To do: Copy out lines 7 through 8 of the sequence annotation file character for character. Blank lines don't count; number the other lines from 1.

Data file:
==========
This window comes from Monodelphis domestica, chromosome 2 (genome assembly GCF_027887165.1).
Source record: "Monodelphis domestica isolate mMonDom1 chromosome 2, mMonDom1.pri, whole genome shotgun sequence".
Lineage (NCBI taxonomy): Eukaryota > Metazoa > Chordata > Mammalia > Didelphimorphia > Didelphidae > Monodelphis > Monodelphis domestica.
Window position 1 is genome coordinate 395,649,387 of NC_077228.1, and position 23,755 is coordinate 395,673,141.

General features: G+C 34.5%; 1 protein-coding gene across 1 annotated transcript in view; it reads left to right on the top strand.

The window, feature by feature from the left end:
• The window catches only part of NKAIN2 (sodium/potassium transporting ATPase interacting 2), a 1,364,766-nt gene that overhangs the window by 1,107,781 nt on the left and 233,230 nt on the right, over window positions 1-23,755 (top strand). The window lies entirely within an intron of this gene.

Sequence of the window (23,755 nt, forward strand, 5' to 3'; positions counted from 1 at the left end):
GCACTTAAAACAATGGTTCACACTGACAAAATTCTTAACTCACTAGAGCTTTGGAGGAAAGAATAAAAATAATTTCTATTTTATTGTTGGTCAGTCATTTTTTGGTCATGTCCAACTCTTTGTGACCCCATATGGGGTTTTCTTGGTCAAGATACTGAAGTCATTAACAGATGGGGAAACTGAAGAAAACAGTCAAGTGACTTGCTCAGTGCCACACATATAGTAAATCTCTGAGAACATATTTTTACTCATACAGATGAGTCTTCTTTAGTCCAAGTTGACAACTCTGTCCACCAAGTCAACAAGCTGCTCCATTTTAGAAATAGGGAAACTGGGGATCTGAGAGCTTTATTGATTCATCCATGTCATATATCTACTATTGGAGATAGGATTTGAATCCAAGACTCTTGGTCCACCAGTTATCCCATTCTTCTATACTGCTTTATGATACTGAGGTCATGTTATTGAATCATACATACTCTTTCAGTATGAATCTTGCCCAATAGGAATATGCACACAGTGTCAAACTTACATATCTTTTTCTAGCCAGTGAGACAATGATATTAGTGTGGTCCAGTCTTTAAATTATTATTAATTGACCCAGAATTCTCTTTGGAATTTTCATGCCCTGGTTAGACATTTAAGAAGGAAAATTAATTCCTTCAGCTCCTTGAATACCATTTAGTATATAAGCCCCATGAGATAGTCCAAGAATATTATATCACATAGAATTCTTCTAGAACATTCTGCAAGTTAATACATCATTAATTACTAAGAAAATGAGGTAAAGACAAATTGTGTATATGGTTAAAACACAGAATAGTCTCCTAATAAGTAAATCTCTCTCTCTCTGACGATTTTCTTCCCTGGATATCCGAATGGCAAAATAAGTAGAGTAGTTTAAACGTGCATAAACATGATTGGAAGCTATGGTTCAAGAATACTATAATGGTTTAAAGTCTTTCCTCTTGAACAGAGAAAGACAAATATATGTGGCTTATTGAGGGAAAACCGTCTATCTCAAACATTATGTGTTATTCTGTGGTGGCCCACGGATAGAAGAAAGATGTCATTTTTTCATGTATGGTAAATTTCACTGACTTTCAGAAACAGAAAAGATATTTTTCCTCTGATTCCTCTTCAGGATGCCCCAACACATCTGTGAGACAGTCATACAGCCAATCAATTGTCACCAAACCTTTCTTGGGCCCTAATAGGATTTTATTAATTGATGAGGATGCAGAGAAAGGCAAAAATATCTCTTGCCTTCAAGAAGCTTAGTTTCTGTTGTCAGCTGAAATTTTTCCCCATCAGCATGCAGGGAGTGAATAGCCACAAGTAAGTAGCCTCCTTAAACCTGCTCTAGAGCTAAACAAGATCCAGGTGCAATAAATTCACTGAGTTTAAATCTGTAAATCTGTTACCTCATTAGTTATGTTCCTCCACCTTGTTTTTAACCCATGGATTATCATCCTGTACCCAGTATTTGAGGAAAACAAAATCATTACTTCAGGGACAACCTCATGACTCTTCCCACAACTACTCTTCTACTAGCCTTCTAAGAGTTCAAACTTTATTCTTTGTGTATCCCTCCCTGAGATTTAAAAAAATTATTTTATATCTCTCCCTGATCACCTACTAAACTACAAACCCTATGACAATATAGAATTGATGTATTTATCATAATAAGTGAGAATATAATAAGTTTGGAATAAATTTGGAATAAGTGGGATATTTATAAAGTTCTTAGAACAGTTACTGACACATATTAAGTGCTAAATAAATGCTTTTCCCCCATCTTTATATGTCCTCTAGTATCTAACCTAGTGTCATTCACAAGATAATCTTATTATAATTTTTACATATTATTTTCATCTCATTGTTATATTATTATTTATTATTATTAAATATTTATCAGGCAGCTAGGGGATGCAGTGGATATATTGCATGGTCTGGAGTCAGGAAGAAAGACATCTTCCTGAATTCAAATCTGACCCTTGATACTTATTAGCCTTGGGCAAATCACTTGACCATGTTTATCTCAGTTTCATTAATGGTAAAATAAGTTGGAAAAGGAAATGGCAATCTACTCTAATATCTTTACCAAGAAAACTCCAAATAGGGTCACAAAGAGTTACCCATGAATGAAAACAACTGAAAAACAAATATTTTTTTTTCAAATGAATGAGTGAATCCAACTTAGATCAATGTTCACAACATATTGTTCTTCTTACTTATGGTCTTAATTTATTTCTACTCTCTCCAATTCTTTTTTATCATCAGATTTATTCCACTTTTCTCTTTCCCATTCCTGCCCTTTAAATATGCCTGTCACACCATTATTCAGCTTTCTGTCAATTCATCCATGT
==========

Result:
• The window catches only part of NKAIN2 (sodium/potassium transporting ATPase interacting 2), a 1,364,766-nt gene that overhangs the window by 1,107,781 nt on the left and 233,230 nt on the right, over window positions 1-23,755 (top strand). The window lies entirely within an intron of this gene.

Sequence of the window (23,755 nt, forward strand, 5' to 3'; positions counted from 1 at the left end):